When I was in my 20’s, I worked out at a gym in the city, and almost every day I’d see this woman. She always looked frazzled, jamming her stroller into the elevator, dropping her kids off at the babysitting service, and rushing out to the gym floor, where she’d sit on a bike for 45 minutes. But as soon as she’d put on her headphones, she’d start to sing. I mean head rocking, body moving back and forth, eyes squinting with emotion, singing to herself. Clearly she was crazy. All the youngsters there were exercising like normal people, paying attention to their breathing and form. But she didn’t care. She was singing like no one else was there and I couldn’t understand why.
But now I do. You see, 15 years and 4 kids later I get what was happening in that woman’s head. Everything changes once you have kids, and no matter how wonderful life is with those little angels, there’s a piece of you that misses those days of rockin’ out at a party and dancing wildly at a bar. And unless you’re Gwen Stefani, you’re not really getting the chance to go back again. Like, ever.
But when it’s just you and that music, headphones on and eyes closed, blocking out the reality of exploding diapers and the six loads of laundry awaiting you, you can go back and no one can stop you.
It happens a lot in my car, once I drop my children off and I’m free. When no one is screaming at me to keep the Selena Gomez song on or making me feel ancient as they belt out “we ain’t never getting older”, I take back my car radio and I can’t help but sing along.
So that middle aged mom you just passed in her seven-seater, she’s not yelling into her speaker phone. She’s listening to “Sweet Caroline” and screaming “so good, so good, so good” between the verses, remembering when she would sing karaoke with some beers and friends. She’s shouting “it’s like rain on your wedding day” with Alanis and joining Garth Brooks in the chorus of “Friends in Low Places,” just like she did at those basement mixers. She’s lightly banging her head to “I Wanna Be Sedated” and remembering the school dances where she’d whip her hair around like she wasn’t a teenager in pleated pants. She’s catching a Meatloaf song, and screaming “do you love me, will you love me forever, do you need me, will you never leave me?” She’s whistling to “Patience” and wailing to “You Shook Me All Night Long” with ACDC. She’s dancing on a bar with her big 90s hair telling the empty car to pour some sugar on her. She’s belting out any Stevie Nicks song she hears and trying to rap the parts she knows of Marky Mark’s “Good Vibrations.”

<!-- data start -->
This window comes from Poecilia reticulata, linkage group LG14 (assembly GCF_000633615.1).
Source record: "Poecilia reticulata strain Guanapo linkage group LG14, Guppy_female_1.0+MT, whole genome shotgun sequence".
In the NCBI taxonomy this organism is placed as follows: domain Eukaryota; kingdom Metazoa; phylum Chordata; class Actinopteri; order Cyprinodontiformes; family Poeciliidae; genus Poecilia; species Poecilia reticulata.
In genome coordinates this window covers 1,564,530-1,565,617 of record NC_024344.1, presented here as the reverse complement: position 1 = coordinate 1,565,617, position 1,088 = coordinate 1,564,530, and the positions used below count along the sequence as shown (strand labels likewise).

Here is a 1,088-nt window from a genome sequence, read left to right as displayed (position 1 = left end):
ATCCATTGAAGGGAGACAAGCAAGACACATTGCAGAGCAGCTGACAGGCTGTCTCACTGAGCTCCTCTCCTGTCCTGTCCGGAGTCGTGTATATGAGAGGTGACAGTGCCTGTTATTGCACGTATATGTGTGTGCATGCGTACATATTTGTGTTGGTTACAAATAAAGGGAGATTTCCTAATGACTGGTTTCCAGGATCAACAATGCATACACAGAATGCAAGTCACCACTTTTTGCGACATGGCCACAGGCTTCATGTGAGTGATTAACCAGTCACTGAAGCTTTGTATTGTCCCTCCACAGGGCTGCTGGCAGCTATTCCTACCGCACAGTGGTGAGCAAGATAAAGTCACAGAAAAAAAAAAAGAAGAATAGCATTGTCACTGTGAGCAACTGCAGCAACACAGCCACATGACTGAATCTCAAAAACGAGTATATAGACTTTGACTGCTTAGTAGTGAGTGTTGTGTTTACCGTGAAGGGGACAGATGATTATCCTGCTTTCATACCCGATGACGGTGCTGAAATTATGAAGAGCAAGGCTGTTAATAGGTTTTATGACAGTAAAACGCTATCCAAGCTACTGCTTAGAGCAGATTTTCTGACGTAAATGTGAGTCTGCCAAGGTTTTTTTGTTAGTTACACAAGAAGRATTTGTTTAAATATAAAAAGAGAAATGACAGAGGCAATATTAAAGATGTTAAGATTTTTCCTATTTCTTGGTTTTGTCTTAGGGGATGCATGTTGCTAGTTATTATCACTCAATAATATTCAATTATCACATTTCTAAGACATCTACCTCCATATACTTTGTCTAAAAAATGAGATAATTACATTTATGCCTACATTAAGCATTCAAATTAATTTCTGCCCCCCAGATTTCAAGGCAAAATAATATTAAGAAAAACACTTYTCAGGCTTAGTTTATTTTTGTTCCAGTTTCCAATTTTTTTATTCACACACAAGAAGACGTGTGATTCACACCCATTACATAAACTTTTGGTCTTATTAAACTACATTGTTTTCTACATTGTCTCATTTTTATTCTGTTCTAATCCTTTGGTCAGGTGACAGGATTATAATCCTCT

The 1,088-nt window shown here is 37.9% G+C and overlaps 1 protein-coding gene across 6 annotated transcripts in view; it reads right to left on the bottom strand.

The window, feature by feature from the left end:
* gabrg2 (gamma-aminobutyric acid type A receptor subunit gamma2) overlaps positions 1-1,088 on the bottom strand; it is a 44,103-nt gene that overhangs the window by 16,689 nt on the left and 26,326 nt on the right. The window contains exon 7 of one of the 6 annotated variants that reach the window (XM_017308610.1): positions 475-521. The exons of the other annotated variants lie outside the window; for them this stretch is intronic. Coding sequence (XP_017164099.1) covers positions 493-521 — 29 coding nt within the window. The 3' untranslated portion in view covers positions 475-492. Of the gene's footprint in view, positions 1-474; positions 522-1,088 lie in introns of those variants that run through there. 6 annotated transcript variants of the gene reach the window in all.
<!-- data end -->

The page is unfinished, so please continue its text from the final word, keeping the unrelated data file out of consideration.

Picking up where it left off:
And I guarantee you, when A Tribe Called Quest asks her if they can kick it, she’s shouting “yes you can.”
All those Generation Y and Z kids are still partying in real life without having to wake up at 6 am to make waffles. They don’t need to close their eyes and remember, but for us parents, music can recreate a life we used to have. So hey, 20-something, the next time you see me with my headphones on at the supermarket, playing a fake drum set on my wagon and singing out of tune, don’t think I’m crazy. It’s just that there’s a pretty wild party going on in my head. And you’re not invited.